Ancient roots and a modern aesthetic are good representations of Feudi di San Gregorio. The winery is located in Irpinia near the famous volcano Mount Vesuvius in southern Italy's Campania region. The hilly land of Irpinia has been growing wine grapes since antiquity, and its vineyards were referred to in work by Pliny.
Yet the winery of Feudi di San Gregorio was established less than four decades ago in 1986. Today the winery has a futuristic look, thanks to its design by Japanese architect Hikaru Mori that was constructed in 2004. An elegant Michelin-star restaurant, Marenna, completes the package of a contemporary destination for wine and food pairing. But, despite the modernity of the exterior, the winery honors the old, indigenous grapes of Campania: Aglianico, Greco di Tufo, Falanghina, and more.
It is this seamless integration of old and new that fascinated me when I had the opportunity to meet Antonio Capaldo, Chairman of Feudi di San Gregorio, when he was last in New York. At a media dinner in Manhattan, I tasted through a number of his current releases:
Feudi di San Gregorio Greco di Tufo DOCG 2017 - Medium gold in color, the wine was a well-structured white with lemon and minerality. I considered that it would be delightfully food-friendly with many dishes thanks to its high acidity.
Feudi di San Gregorio Falanghina 2017 - Highly aromatic with notes of white flowers, the wine had a rich, round mouthfeel and lush white peaches on the palate. This is a gorgeous white.
Feudi di San Gregorio Taurasi DOCG 2013 - The winery's Taurasi wines are made from 100 percent Aglianico grapes, and they're aged for 18 months in French oak before completing their aging in bottle. On the nose, I found vanilla and pomegranate. The palate was layered with fresh black plum and blackberry, as well as firm tannins.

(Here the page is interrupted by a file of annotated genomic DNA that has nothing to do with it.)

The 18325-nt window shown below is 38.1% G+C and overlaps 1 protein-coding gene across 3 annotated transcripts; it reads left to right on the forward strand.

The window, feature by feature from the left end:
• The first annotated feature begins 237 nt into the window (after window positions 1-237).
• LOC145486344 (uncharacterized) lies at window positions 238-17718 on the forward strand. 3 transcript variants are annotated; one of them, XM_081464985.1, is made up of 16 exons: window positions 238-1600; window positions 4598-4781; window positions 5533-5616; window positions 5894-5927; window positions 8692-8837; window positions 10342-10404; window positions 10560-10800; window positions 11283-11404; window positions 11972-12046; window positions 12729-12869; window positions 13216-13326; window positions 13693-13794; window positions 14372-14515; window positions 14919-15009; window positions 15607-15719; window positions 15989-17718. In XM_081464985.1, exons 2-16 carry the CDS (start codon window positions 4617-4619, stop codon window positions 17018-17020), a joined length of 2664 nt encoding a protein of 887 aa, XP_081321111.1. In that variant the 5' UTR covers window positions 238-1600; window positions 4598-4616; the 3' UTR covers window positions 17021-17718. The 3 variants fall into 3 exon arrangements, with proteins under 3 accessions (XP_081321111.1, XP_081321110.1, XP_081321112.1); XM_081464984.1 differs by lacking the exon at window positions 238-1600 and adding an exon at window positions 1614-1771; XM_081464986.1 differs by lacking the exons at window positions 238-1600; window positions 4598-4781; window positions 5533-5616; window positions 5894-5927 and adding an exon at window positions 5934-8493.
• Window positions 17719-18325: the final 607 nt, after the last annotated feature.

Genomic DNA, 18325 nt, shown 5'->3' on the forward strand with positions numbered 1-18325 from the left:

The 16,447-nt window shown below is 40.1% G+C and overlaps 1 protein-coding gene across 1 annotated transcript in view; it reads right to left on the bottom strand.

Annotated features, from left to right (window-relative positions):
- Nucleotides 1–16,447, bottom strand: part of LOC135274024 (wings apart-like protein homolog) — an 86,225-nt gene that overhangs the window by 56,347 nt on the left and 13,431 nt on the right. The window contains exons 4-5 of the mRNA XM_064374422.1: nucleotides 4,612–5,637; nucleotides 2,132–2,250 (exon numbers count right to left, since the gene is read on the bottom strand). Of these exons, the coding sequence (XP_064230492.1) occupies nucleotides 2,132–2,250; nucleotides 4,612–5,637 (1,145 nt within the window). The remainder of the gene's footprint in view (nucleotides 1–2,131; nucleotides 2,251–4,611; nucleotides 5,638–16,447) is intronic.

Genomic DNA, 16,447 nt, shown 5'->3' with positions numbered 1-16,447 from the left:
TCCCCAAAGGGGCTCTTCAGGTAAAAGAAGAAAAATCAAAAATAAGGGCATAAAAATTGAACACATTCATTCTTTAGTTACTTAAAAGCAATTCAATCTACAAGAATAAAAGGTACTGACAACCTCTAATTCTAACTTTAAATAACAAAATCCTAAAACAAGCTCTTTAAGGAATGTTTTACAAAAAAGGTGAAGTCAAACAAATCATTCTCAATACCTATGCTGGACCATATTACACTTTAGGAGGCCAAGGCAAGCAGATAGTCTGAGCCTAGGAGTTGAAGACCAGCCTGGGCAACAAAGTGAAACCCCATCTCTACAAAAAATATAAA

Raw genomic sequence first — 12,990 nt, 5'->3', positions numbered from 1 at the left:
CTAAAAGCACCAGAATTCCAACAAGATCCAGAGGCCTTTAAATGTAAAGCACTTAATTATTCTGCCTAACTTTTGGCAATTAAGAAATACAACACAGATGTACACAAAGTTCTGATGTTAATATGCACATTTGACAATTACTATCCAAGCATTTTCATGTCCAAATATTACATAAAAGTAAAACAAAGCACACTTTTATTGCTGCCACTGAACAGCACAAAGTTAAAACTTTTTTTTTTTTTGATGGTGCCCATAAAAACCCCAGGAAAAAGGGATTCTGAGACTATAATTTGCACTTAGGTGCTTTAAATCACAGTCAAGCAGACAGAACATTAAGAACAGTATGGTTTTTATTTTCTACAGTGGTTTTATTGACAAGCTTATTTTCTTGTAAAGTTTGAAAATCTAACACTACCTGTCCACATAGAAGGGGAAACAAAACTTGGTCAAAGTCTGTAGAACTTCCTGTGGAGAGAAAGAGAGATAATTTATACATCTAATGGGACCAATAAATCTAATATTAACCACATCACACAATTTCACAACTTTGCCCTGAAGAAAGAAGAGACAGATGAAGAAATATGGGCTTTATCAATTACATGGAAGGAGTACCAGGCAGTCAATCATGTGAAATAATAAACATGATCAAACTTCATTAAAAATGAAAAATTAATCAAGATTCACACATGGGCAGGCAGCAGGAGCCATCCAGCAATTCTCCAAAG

Feudi di San Gregorio Piano di Montevergine Taurasi Riserva DOCG 2012 - This is a huge wine that was created from the winery's best hand-selected Aglianico grapes. On the nose there were violets and herbs. Tasting revealed blackberries, spicy notes of pepper, savory notes of olive, and a long finish with more blackberries and blueberries. This is a wine to enjoy now and over years as it evolves.
I saw Antonio shortly after at Robert Parker Wine Advocate's Matter of Taste. There I had the opportunity to sample a vertical tasting of one of the more interesting wines of Feudi di San Gregorio - its Patrimo line. The tasting was led by Antonio and the Wine Advocate's Monica Larner. The Patrimo wines are unique and a slight contradiction - in a winery that focuses on native Campania grapes, these wines are crafted from Merlot. However, the single-plot Merlot vines are impressively 75 years or older. They were present when Antonio's family acquired some vineyard areas, and thus are a heritage part of the property. While the grape variety means these wines are labeled IGT rather than DOCG, they have become flagship wines of the region.
My favorite wines from this vertical included:
Feudi di San Gregoio Patrimo 2001 - Intense red fruit in a wine that balanced tannin and acidity elegantly.
Feudi di San Gregorio Patrimo 2009- Deep crimson in color, the wine had an intense black cherry nose that was echoed in a plush palate of juicy, ripe black cherries.
Feudi di San Gregorio Patrimo 2010 - A nose where violets and blackberries intermingled, this was big, complex wine that offered bing cherries, as well as savory notes of balsamic vinegar and rosemary.
Feudi di San Gregorio has made a name for itself as a leader in the Campania region. Their outstanding range of red and white wines are easily available in the U.S., but the most devoted fans may wish to book a flight to Naples to experience the hospitality and gourmet cuisine of the winery in Sorbo Serpico.